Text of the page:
It has always puzzled me why the Farmhouse had 2 1/4 chimneys. Originally, when the Farmhouse was built around 1830, there was probably a large center chimney with fireplaces. This was typical of the era, and signs of the chimney foundation remain in the cellar (see "Carriage House Restoration Begins"). At some point, one of the former owners replaced the large central chimney with two new ones. One good-sized chimney was built, and now serves the oil/wood furnace in the cellar. A smaller chimney provided flues for stoves in the living room and upstairs bedroom. A third chimney was built when the kitchen ell was added to the Farmhouse.
Sometime around 1956 Dot's father and brother Lawrence removed the living room chimney - from the cellar up through the first floor, and from the attic floor up through the roof. The portion of the chimney on the second floor, in the front southwest bedroom, was left in place - hanging in space. Dot's father didn't see any need for taking it out at the time, and it has remained there since.
Regardless of the reasons why the part-of-a-chimney was left there, hanging, it had to be removed before we could remove the partition in the living room below. Opening up the stairwell would lighten up the dark living room and accentuate the curved wall as a nice feature of the room. Before the wall came out, this weight from the chimney had to go.
Grandson Derek, on leave from the Navy, our fourth son Rusty, and Paul - all arrived at the Farmhouse on Saturday to begin work on the chimney and several other chores. I spun tales of how the chimney was left there as a hiding place for gold and jewels - and that they could share in whatever treasure they found if they'd help me take it out! Someone suggested that there was probably a dead body, or at least a pile of bones, hidden there. If there wasn't some great, dark secret, why would anyone have left half a chimney hanging in space?
While Derek and I attacked the inch thick horsehair plaster on the chimney, Paul rigged up a wooden chute to slide the bricks and debris out the window and over the front porch to the yard below. Derek proved especially adept at demolition, and whaled away with a sledge and cold chisel with a vengeance!
"Here's the stove thimble" I said. "Let me get the cap off, and we'll see if there is anything inside"
The rusty thimble cap had been plastered over, and hadn't been removed in years. With a little help from one of the cold chisels, I pulled off the cap.
We peered inside, expecting the hanging chimney to give up its secrets - it was full of soot!
"Don't worry", Derek said. "All the gold and jewels have probably settled to the bottom - we'll get them when we take all the bricks down." Once we got a few bricks loose, they all started to come apart easily.
While Derek ripped the chimney apart, brick by brick, I hauled armloads of bricks to the chute and slid them to the ground. Six bricks to a course, with courses running eight feet or more from the second story ceiling to the floor.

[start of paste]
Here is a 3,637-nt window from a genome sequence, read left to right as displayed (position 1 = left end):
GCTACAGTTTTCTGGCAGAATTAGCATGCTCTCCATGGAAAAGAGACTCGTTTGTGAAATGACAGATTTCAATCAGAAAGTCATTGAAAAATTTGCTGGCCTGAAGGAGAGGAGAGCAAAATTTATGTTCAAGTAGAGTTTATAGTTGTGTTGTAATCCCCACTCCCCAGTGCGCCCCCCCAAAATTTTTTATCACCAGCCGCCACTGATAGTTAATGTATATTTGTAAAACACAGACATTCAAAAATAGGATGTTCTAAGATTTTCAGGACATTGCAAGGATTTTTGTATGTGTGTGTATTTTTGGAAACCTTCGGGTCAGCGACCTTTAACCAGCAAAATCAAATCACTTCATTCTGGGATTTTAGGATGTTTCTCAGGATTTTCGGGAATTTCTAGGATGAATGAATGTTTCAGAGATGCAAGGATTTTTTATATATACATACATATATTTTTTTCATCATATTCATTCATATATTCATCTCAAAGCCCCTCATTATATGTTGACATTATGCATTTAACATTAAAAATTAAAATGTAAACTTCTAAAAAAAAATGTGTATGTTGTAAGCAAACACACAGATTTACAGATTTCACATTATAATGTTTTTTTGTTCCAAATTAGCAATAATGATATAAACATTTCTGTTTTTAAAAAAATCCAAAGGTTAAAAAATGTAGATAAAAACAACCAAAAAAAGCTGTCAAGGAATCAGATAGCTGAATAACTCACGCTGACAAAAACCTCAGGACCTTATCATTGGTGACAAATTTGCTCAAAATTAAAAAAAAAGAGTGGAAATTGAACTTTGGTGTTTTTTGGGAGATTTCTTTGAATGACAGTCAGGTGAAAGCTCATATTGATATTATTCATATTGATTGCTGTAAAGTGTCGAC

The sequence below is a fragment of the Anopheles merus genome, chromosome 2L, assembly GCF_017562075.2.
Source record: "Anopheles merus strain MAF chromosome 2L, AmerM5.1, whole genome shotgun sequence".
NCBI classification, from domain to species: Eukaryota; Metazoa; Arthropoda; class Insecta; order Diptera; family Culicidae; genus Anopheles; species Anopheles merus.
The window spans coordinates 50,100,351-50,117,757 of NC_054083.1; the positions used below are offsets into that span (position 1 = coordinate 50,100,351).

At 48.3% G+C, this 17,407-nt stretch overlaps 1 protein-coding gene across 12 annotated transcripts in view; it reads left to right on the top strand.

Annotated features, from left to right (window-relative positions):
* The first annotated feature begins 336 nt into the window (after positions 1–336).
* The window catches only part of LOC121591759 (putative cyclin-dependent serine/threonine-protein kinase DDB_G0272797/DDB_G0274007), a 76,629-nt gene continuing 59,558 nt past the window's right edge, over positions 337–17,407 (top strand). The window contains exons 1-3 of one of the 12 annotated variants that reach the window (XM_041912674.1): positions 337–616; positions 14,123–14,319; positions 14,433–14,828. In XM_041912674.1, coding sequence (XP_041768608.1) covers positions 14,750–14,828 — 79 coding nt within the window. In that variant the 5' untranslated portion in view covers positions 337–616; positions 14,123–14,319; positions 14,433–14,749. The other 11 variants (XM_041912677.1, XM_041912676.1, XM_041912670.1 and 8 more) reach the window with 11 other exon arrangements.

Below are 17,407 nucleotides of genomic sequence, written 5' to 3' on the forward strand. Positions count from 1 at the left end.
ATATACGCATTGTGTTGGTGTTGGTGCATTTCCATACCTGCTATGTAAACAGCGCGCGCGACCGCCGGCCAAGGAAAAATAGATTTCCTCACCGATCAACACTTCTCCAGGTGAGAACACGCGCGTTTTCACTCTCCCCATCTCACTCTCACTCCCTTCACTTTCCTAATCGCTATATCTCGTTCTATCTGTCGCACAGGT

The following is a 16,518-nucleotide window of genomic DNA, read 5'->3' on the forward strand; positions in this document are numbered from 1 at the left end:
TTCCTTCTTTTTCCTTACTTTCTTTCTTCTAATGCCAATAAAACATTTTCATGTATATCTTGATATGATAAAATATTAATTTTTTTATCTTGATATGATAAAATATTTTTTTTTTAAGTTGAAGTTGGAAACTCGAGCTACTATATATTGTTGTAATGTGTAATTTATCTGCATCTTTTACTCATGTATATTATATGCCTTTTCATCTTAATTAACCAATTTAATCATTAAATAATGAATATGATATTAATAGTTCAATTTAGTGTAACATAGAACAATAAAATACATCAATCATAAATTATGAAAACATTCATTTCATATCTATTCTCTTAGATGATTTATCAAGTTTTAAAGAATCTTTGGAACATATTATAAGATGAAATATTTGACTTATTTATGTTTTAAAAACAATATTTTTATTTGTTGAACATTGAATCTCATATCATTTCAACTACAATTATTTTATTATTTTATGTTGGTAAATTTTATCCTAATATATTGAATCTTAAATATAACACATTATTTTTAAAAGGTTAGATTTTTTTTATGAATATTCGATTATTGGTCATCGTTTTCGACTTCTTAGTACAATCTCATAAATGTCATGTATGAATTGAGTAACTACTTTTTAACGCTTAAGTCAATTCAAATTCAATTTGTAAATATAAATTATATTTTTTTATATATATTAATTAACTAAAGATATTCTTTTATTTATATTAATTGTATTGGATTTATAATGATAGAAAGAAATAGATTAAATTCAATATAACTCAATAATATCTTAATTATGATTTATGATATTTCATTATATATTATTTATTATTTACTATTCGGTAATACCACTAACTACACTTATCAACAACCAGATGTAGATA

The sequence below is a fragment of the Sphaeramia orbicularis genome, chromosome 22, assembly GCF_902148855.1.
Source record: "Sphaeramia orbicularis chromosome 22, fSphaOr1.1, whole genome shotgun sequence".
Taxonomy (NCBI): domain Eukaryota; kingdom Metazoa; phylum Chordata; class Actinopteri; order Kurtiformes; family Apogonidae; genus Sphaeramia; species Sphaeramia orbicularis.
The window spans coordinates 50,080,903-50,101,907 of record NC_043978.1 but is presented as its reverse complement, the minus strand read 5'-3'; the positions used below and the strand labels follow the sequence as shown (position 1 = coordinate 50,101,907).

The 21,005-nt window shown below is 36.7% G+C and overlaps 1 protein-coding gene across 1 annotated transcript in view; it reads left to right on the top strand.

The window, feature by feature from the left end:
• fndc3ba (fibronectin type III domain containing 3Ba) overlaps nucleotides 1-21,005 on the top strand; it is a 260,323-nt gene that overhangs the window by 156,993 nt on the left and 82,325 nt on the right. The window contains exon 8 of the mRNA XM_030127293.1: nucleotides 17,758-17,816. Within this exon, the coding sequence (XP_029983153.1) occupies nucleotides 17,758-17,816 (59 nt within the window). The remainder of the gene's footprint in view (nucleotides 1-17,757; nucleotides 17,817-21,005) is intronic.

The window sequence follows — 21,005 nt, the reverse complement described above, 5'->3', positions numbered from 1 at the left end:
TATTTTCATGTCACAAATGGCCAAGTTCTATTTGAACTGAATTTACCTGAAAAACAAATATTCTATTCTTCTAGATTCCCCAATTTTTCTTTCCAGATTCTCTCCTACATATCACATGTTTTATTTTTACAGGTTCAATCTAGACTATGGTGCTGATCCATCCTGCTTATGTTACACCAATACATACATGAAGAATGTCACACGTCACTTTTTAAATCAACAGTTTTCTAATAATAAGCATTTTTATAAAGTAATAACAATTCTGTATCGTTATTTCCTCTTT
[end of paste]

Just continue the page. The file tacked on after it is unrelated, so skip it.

When we got done, all that was left was a pile of soot and mortar - no treasure, no secrets, just an old, disused section of chimney that probably should have been taken down back in 1956 when the rest of it was removed. Ah well, it was fun puzzling over the mystery of the hanging chimney, and Derek and I had fun demolishing it!
First Snow of the Season
The dogs and I awoke Saturday morning to an inch of wet, heavy snow on the ground. The weather forecast had been for bad weather, and the temperature had dropped into the high 'teens the night before. Our original plans were for Paul, Derek, Rusty and I to replace the metal on the back side of the carriage house roof with new roofing and shingles. The snow and cold changed our minds, however, and we worked on some other chores that needed to be done. While Derek and I worked on the hanging chimney, Russ and Paul tackled the siding work that needed to be done before winter.
Russ and Paul removed the bits and pieces of old siding from the front of the barbershop and porch, and replaced it with new. The sky cleared up, and it turned into a fairly nice, brisk day to work outside. We have closed in the area where the barbershop door used to be, and it is now completely sided over so that you can't tell it was there. This will give us more wall space in our dining room, which we will locate in Ephraim's old barbershop.
Russ found two old license plates embedded in the cement steps leading to the barbershop door. They are dated 1930, and we figured that they were placed there to memorialize the fact that Ephraim and Lunetta had purchased the Farmhouse from Fred Meserve in 1930. (It also would have been the 100 year anniversary of the house!) The poured cement steps are pretty massive, and we'll build a planter around them as part of the landscaping for the front of the house rather than try and remove them.
Another trip, and a bit more progress. Things are now starting to come together, and in the next few months the bulk of the major restoration efforts will be done. What is left, however, will take a lifetime to complete - but that is fine. Like John Hartford says "God, don't let me wake up one morning and be bored!" Somehow, I don't think that will every happen.
Allen and Penny Crabtree
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Last updated January 3, 2000